Was it surprising to hear AUSTRAC’s allegations that Westpac breached money-laundering laws 23 million times? When the LNP won government in May 2019, bankers cheered reinstalled Ministers, delighted that the Royal Commission’s February recommendations were unlikely to be fully implemented. Conditions were in place, then, with the unfolding script already tattered. Less discussed was the meaning of “money laundering”.
The scandal shows the deep malaise far beyond bankers’ unwarranted high self-esteem. New shocks included the staggering extent, and grim suggestions that laundering breaches likely included payments linked to child exploitation or global paedophile rings, and not only what now seems to bankers tiresome terrorist prevention.
To summarise as scandals multiply, an International Financial Action Task Force (FATF) was about to review Australia’s compliance to money-laundering standards for preventing global financial crimes. But on November 20, 2019, AUSTRAC dropped its ‘bombshell’. Westpac’s top brass offered ‘sincere apologies’, at first assuming they could negotiate themselves to safety (Knight 2019 SMH). Adele Ferguson suggests (also SMH Nov 27) the ‘fateful mistake’ and ‘tin ears’ of top officials were in trying to ‘ride this scandal out’. They peddled the line ‘they didn’t know’; Westpac CEO said, “Stay calm, this is no Enron”, and “we don’t need to overcook this”. The Board chair, Ferguson recalls, also told shareholders in late 2018 that ‘Hayne’s summation of banks being greedy didn’t apply to Westpac’.
These usual emotions and typical propaganda have a certain stupidity about them. The PM was shocked, just shocked, at Westpac, while on 28 November the Government narrowly lost its “Ensuring Integrity Bill” in the Senate, or union-busting bill to the ALP (demerits to deregistration). Senators compared the Treasurer’s hands-off about Westpac’s integrity, or that of the government. Foolhardy too was Westpac’s CEO citing Enron because top officials were jailed in 2002. That’s an idea.
A few brave souls remain bank supporters, including another SMH journalist who argued the Westpac breaches only provoked “outrage and emotion”. The Westpac board could lose “corporate memory” via any purge from the “intensity of the emotional response”. CEOs could be “judged guilty” through “surrendering to the mob”, Bartholomeusz warned (Nov 28).
However, the Westpac Board’s report on 4 November had mentioned AUSTRAC’s inquiry, and the CBA committed only thousands (53k) of laundering breaches not millions, two years ago. NAB reports that AUSTRAC is also investigating it. Other key facts were that Westpac had avoided the reporting obligations of SWIFT, the global funds transfer system (West 30 Nov The Saturday Paper; Verrender 25 Nov ABC).
Elsewhere, HSBC, Standard Chartered and BNP Paribas paid billions in laundering fines earlier and, as AUSTRAC’s statement of claim makes clear, it will inquire whether other “corresponding” banks and Westpac’s decision to offer services such as ‘LitePay’ and the ‘Australasian Cash Management’ (ACM) platform were designed to bypass SWIFT. It was costly and inefficient for low, large volume payments, said Westpac, costly because the “LitePay” route could avoid compliance, reporting and data collection: a “lite-cost, lite-visibility service” (Lynch, 2019) https://www.michaelwest.com.au/swerving-swift-the-story-behind-westpacs-money-laundering-calamity-aundering-calamity/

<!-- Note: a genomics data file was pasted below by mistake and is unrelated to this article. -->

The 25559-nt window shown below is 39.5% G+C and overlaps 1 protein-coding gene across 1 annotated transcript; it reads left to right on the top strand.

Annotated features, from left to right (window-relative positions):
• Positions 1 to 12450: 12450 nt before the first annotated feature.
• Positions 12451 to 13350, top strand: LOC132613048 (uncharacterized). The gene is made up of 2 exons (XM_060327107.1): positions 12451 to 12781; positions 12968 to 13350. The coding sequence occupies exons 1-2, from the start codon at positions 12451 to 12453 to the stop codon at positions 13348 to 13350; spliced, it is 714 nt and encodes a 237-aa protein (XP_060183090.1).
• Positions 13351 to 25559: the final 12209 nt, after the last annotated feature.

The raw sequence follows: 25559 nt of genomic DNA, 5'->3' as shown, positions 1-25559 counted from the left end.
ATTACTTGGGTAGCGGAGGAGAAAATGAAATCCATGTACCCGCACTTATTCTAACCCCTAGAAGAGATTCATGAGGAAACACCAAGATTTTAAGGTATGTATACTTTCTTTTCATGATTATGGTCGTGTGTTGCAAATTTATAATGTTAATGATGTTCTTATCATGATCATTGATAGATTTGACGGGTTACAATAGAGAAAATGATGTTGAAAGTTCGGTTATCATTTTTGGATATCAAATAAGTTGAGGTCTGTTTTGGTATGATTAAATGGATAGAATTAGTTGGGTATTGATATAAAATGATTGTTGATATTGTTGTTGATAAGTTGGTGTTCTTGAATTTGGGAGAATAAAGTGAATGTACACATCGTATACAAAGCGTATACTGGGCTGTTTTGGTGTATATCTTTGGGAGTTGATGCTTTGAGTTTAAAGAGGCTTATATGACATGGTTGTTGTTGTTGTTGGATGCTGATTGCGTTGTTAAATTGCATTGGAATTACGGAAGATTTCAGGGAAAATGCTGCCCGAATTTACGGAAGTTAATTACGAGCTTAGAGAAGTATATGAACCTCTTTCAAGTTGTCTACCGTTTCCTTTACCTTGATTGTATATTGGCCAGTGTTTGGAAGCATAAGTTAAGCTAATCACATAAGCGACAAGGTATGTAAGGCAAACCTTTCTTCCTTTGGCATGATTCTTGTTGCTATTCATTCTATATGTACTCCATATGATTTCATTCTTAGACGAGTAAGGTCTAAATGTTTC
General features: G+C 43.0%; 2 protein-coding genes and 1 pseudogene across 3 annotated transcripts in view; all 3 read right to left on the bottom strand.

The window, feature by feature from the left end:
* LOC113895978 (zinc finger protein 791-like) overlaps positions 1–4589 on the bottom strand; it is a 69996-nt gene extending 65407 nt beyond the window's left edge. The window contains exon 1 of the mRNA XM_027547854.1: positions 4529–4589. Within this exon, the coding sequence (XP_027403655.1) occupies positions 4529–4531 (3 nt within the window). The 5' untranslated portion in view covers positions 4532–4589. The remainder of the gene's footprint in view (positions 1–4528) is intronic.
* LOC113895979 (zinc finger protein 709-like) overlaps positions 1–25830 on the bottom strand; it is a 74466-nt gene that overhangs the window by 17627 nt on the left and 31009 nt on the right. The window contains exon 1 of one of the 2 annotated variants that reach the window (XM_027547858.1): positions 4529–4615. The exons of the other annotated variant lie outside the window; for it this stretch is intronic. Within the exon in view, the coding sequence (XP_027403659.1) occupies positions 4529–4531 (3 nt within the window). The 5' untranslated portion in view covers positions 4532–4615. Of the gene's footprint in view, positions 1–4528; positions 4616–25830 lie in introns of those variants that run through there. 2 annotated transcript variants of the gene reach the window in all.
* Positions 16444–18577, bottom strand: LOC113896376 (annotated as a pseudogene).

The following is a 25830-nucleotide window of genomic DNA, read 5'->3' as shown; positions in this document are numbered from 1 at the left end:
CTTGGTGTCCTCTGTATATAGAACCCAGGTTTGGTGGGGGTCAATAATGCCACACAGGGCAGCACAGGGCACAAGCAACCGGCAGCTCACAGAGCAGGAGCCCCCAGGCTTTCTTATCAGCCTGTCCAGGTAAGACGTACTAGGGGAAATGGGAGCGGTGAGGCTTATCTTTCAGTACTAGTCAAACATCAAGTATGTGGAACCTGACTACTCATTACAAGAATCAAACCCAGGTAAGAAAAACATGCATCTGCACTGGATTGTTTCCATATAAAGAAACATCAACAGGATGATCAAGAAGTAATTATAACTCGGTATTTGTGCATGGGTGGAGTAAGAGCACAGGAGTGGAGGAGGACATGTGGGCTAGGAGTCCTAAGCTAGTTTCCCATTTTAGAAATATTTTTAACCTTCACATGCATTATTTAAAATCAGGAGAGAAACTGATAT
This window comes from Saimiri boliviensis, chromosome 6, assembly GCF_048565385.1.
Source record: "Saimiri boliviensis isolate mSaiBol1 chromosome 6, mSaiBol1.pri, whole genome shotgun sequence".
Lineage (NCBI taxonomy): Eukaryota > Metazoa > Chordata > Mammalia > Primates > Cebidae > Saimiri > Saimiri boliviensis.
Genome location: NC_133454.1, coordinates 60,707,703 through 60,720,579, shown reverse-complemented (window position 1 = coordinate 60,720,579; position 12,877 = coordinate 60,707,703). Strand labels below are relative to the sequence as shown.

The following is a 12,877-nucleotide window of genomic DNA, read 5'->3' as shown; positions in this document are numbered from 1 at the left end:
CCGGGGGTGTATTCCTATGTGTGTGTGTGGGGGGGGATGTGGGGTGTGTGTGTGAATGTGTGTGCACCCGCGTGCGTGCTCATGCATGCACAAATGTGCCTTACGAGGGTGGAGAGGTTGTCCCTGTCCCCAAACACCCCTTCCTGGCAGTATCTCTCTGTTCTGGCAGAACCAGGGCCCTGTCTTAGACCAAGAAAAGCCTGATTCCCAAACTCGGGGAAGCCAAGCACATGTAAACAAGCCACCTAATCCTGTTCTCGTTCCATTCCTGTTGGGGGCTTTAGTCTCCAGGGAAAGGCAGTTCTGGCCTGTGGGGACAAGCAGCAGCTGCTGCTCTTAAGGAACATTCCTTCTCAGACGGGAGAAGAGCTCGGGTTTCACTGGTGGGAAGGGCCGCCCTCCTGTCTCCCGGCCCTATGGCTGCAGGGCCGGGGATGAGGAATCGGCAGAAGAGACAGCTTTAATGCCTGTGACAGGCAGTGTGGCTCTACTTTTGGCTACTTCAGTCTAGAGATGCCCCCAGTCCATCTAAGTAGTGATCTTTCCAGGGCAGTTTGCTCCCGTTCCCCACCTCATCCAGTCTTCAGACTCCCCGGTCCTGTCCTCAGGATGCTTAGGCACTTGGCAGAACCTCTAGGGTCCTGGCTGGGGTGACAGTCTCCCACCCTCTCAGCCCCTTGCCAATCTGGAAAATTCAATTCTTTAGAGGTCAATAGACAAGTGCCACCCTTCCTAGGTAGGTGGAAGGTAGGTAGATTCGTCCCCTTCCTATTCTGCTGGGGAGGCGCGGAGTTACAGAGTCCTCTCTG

Veblen’s bleak view of prospects for improvements to ‘business principles’ in 1904 are not so different today. Whatever can be sold will be sold and gaining profits against rivals (however slight and brief) trumps any concern for staff and clients (my piece ‘Corporate looters’ in Pearls & Irritations 8 Sept). The malaise continues as bankers correctly assume that the LNP will not act by removing bank licences to create money. Law breaking is lucrative, of course, but laundering not only removes filthy traces of many dubious sources of money transactions. There are also dangers the bulk of the (bank) money we all use drops in value and becomes untrustworthy. Business-financiers are too focused on competition to care and assume the government will help.
Only one aspect is somewhat new. Whereas the shareholder value movement rose again 40 years ago to demand profits at all costs, the nature of these institutional funds has changed. Hayne (2019) uncovered many cases of lawbreaking among private, for-profit funds, but little to concern it among industry superannuation funds, despite the government’s desire to attack them http://johnmenadue.com/jocelyn-pixley-the-coalitions-terms-on-haynes-commission/
Industry super have union and employer groups on their boards and, since the RC’s findings, gained many more clients fleeing private funds. The Westpac Board had to visit their main ‘investors’ (the composition of industry to private super funds is uncertain) and the result was not happy for the CEO and two Westpac board members. Labor asked for a Senate committee to interview the top brass; the LNP refused; however, ASIC and APRA are running their own inquiries; the Westpac AGM looms on 12 December, and class actions are also starting.
Across the world, such absurd scripts multiply like the robber barons Veblen described (1904). Cathy Wilcox shows two Westpac workers asking: ‘I forget – when we do something wrong 23 million times is it an “oversight” or a system?’ (SMH Nov 27). Meantime, history unfolds in a gloomy, uncertain time in which the winners are few and remain smug. The Westpac script was only to be expected in such conditions, but nothing is predictable.
Jocelyn Pixley taught sociology for years, and is now an Honorary Professor at Macquarie University